Clade Song 12 left

Clade Song 12

Troglodytic Biota to Fritz Haber

You were the salvation that came
a century too late
for most of us
after our caves were gutted
our reproductive cycles disturbed.
The sole nutrient source
ripped from the base of our food chain
by those who would not acknowledge
they had more than enough already.
as they always do
went where they had no business being.
Deep underground,
they took our guano,
stripped lifetimes thick excrement to bare rock.
It took them mere days.
And when they left,
they'd starved the primary consumers
those simple ones
whose predators looked on, hungry-eyed,
beat our frail wings,
and followed them to extinction,
our caves reduced to the barren wastelands
the men
had always assumed we were.
They fought wars over our islands
grew their treasuries tenfold
just by mining millennia of  waste.
until you.
With a single reaction,
you put the mining to rest.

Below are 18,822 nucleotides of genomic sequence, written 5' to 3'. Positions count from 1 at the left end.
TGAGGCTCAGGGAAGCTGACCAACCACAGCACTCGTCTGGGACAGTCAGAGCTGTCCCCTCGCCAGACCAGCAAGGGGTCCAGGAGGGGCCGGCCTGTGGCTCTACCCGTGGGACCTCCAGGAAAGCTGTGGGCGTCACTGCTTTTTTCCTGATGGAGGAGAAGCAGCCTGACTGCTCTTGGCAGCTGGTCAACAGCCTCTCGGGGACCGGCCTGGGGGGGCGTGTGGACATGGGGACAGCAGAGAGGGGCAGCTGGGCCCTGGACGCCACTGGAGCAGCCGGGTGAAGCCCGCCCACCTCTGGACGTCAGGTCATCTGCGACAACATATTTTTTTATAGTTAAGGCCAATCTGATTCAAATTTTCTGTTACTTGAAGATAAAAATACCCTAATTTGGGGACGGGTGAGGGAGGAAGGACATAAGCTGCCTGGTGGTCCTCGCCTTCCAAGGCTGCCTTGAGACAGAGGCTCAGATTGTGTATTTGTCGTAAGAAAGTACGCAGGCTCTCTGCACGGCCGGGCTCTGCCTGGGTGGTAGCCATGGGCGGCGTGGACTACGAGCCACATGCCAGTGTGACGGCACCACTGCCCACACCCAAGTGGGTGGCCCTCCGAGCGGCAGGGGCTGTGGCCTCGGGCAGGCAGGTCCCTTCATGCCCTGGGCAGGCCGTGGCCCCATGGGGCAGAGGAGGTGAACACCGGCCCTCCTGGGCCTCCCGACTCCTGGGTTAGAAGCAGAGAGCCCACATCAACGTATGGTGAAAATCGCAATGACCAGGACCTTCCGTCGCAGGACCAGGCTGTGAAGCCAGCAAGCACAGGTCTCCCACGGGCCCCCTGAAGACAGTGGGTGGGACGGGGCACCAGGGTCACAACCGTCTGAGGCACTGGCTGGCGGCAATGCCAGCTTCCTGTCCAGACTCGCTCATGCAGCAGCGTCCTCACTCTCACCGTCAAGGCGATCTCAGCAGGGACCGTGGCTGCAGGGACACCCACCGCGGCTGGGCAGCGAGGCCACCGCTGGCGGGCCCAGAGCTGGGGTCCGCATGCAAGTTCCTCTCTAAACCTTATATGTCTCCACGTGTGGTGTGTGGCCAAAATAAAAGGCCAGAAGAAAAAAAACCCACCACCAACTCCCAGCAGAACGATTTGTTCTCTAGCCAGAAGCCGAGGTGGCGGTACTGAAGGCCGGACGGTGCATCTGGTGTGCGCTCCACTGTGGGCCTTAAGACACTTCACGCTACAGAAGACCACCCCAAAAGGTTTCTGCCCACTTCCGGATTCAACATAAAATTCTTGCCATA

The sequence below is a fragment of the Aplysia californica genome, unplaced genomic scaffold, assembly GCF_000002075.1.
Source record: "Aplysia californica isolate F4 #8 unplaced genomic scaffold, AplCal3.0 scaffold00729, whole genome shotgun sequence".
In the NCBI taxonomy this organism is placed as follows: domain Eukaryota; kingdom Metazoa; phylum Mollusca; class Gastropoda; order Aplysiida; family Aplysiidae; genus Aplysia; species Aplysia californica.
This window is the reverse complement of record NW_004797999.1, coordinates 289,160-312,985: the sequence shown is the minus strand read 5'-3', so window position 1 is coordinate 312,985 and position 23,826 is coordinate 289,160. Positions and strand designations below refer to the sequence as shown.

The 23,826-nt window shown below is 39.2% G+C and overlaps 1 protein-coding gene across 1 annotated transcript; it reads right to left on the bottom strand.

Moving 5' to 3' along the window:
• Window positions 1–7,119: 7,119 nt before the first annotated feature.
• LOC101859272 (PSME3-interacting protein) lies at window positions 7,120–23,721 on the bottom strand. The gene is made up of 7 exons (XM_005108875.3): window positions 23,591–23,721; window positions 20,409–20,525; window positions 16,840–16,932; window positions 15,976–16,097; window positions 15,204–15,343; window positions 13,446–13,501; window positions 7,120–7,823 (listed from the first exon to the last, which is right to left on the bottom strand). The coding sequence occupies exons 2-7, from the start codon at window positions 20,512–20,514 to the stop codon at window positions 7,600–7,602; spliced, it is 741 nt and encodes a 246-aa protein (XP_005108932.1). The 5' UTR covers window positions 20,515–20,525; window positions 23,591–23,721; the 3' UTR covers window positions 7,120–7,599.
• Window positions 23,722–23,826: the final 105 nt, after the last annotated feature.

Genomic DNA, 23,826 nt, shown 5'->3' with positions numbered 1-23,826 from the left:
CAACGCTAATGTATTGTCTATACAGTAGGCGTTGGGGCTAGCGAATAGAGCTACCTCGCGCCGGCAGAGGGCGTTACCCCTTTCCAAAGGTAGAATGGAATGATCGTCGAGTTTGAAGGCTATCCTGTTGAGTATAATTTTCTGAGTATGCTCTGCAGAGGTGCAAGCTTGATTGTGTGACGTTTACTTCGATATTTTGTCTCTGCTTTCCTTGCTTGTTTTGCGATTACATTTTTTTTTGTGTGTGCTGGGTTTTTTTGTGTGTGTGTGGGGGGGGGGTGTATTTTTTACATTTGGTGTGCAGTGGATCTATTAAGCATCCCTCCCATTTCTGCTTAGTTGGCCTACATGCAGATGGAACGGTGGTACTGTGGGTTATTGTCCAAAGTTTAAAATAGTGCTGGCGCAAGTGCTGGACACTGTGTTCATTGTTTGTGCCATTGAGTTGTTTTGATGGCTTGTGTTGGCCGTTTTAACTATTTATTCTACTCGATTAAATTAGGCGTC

Fixing nitrogen in factories
you brought a new era to agriculture,
feeding a third of the world's population
while in the dark of our caves,
ecosystems once delicately balanced
now barren and stripped
there is nothing to sustain us.
There is nothing left to sustain.
It will be thousands of years
if ever.
They will laud you,
a man,
for inventing industrial fertilizer,
for keeping your people alive and fed.
How soon they have forgotten.
Long before your the birth of your civilization
we were alive and fed ourselves.
We were already a well-oiled machine.

Clade Song 12 Right
Christopher Clauss is an introvert, Ravenclaw, father, poet, and middle school science teacher from Chesterfield, NH. He has represented New Hampshire six times at the National Poetry Slam as a member of the Slam Free or Die poetry slam team.  His work explores the bliss and turmoil of faith, teaching, parenting, marriage, and community in rural New Hampshire, as well as the obligatory science and nonsense. Christopher’s poems have been published in New York Quarterly, Plants and Poetry Journal, Sylvia, and Bureau of Complaint.  His mother believes his poetry is "just wonderful." Both of his daughters declare that he is the "best daddy they have," and his pre-teen science students rave that he is "Fine, I guess.  Whatever."  



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